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The therapeutic use of MDMA - a MAPS conference

Last year MAPS (The Multi-disciplinary Association for Psychedelic Studies) held a conference in Israel on the clinical use of MDMA, MDE, and ibogaine. Researchers from all over the world, including all those who have administered MDMA to human subjects, met to discuss their findings.

As well as presenting new data, the delegates also shared knowledge on putting together carefully designed and conducted MDMA psychotherapy research studies, and highlighted three MDMA-assisted psychotherapy studies which are currently seeking approval: two studies, in Spain and Israel, on the use of MDMA in treating post-traumatic stress disorder, and the research by Dr Charles Grob in the US into MDMA-assisted psychotherapy in terminal cancer patients.

New data

• There is a full report of the conference on the MAPS website (as well as lots of other information). Here is a summary of the new data on MDMA and neuroxicity.

Dr Franz Vollenweider and his team at the University of Zurich have administered pure MDMA to MDMA-naive subjects (people who have never taken the drug before) and used PET scans to measure serotonin uptake sites in their brains. PET scans were taken before, during and one month after the subjects were given 1.5mg/kg of MDMA. No reduction of serotonin uptake sites was found at the one-month follow-up. Biological and psychological tests were also administered, and there was no evidence of functional or behavioural consequences due to MDMA.

Lew Seiden of the University of Chicago presented data from animal research showing the link between core body temperature and serotonin reductions (neurotoxicity). The clear connection between high ambient temperature and serotonin reduction has particular significance for people who take MDMA in a rave environment and underlines the need for ravers to stay cool by taking adequate rest breaks, drinking enough fluids and spending time in the chill-out.

Matt Baggott from the UC San Francisco MDMA research team has compared animal and human data in an effort to try to find out what MDMA dose in humans would cause the first signs of any long-term reductions in serotonin levels. By comparing similar blood levels rather than comparisons based on body weight, he suggests that 5mg/kg in humans is the equivalent of the lowest dose that has been shown to cause any long-term reductions in serotonin levels in rats. 5mg/kg in a 150 pound person is 340mg. MAPS point out that this figure is not the same as the highest dose that will not neurotoxicity, which is not known. In addition, there are certain difficulties with this data - the rat data was collected under a variety of conditions, and environmental factors, such as ambient temperature, may have contributed to neurotoxic effects in some cases.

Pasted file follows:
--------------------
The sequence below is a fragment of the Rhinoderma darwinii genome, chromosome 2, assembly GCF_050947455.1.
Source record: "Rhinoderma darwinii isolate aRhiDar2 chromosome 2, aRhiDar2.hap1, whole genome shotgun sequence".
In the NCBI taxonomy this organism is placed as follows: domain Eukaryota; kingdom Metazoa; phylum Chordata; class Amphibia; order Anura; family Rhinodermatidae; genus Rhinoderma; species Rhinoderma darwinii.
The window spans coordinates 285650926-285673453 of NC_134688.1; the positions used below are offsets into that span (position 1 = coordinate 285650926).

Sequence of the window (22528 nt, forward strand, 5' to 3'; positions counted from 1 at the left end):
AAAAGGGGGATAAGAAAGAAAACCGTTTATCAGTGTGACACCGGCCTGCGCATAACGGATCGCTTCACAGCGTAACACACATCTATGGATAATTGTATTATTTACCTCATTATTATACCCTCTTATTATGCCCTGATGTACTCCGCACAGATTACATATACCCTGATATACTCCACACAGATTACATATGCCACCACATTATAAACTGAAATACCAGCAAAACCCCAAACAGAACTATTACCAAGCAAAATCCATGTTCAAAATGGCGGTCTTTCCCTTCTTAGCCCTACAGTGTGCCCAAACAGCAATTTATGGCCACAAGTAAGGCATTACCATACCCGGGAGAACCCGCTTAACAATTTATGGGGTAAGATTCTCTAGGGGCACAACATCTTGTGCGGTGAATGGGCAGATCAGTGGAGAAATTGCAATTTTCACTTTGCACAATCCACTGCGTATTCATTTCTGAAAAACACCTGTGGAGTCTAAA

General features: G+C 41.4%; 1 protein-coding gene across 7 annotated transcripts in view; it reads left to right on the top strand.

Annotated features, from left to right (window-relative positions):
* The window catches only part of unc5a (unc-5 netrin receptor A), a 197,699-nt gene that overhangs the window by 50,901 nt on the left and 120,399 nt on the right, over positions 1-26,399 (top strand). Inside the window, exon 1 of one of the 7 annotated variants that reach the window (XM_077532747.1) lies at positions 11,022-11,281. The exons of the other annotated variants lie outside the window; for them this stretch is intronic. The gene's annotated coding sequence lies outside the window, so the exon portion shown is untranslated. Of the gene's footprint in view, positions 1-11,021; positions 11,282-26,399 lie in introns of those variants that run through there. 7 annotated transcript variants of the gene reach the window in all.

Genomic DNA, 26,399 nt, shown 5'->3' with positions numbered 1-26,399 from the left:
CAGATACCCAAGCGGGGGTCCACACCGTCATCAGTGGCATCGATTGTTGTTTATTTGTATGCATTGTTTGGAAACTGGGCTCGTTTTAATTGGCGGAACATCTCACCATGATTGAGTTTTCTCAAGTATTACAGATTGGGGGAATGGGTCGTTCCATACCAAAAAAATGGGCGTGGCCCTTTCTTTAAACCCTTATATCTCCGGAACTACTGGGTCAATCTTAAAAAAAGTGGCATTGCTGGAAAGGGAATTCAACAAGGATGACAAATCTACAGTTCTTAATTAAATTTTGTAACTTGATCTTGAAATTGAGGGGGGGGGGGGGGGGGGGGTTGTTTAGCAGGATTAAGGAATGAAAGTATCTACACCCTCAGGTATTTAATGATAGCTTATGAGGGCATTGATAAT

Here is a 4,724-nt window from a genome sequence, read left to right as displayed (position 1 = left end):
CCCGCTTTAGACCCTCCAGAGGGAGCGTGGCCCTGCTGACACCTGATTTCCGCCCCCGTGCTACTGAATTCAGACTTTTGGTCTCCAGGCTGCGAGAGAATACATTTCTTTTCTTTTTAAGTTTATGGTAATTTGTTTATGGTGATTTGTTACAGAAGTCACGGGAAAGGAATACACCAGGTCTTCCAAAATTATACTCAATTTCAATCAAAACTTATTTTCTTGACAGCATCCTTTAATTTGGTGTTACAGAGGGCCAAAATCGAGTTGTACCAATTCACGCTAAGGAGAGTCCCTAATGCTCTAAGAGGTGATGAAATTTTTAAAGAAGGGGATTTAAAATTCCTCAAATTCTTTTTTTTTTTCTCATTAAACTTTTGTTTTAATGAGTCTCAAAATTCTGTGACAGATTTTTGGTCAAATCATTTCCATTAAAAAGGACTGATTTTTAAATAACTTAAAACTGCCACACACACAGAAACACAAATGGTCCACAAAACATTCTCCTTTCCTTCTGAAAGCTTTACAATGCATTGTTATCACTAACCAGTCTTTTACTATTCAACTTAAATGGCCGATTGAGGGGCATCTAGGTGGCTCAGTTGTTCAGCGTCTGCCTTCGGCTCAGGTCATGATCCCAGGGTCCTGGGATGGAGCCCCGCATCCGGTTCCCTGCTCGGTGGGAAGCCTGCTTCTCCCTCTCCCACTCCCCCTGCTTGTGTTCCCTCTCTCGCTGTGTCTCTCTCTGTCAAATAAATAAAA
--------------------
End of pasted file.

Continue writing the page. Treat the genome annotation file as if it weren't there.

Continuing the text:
Dr Efi Gouzalis-Mayfrank has compared MDMA-using ravers with two control groups. One group had used cannabis but not MDMA and the other group used no drugs at all. The MDMA-using group performed slightly lower in certain subsets of memory and executive functions but at a clinically insignificant level - neither the subjects or the testers could tell the groups' apart in normal social situations. The usual caveats to MDMA memory studies apply: ravers might eat less, sleep less and take a wider range of other substances than the control groups as a result of their lifestyle, all or any of which could be a factor in lower performances in tests.

MAPS concludes: "In summary, there are no data showing that one or few doses of MDMA in a clinical research context bear substantial risks for long-term harms from possible neurotoxicity"

Go to the full report